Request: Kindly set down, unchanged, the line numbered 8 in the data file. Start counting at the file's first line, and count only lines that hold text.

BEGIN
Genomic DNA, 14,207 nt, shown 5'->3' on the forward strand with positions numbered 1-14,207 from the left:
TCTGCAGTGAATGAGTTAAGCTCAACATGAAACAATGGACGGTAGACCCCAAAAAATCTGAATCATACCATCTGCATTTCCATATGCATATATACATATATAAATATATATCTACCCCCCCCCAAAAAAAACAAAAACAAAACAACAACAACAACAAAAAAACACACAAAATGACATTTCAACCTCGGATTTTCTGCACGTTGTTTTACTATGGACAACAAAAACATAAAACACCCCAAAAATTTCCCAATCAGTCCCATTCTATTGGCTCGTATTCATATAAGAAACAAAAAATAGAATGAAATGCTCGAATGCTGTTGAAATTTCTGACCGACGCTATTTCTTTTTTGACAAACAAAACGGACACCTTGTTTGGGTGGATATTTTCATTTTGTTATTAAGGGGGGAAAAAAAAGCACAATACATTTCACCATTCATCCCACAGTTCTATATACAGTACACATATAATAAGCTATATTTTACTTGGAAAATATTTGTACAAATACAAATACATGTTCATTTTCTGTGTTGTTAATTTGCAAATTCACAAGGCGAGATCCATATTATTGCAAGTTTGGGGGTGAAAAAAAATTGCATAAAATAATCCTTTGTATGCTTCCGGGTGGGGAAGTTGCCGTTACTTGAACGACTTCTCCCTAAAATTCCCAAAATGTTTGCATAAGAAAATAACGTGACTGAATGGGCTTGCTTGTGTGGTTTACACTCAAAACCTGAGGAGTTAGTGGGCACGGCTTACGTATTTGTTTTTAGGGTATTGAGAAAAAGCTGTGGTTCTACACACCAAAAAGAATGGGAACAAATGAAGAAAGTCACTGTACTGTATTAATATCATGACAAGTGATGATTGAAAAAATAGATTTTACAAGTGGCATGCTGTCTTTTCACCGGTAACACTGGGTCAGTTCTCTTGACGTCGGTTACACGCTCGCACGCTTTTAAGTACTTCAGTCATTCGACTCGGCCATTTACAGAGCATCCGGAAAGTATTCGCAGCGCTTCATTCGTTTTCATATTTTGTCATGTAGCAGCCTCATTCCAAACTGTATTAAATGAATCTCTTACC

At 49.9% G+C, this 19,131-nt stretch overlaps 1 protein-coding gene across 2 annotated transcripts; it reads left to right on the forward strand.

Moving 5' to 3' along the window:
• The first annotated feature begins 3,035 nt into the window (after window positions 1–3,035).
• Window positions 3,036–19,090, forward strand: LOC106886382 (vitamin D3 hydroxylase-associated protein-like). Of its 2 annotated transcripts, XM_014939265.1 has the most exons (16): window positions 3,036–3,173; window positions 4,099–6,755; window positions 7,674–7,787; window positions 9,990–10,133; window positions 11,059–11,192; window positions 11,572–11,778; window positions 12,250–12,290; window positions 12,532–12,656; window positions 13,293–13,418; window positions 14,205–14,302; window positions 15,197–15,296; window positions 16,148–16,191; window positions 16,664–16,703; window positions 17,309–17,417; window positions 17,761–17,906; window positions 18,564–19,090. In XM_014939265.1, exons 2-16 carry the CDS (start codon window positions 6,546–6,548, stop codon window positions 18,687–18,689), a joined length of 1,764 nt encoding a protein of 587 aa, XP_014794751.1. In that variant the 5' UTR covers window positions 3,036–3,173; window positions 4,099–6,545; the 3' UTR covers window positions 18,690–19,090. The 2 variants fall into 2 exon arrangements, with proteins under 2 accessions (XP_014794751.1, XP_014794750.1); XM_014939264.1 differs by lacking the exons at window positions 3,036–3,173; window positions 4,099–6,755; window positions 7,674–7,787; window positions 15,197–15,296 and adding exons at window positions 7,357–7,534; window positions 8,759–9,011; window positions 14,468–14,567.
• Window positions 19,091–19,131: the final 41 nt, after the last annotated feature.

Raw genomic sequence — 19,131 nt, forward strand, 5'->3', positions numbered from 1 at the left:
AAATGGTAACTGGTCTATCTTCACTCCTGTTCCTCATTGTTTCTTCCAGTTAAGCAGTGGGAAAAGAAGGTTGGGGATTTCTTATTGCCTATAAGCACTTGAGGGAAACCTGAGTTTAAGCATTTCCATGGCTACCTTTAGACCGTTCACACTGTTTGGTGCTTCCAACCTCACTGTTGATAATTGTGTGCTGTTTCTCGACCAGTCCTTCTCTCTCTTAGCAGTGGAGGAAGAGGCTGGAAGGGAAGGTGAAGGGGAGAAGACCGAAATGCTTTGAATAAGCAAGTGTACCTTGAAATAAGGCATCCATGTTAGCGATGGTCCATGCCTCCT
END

Raw genomic sequence — 19,131 nt, forward strand, 5'->3', positions numbered from 1 at the left: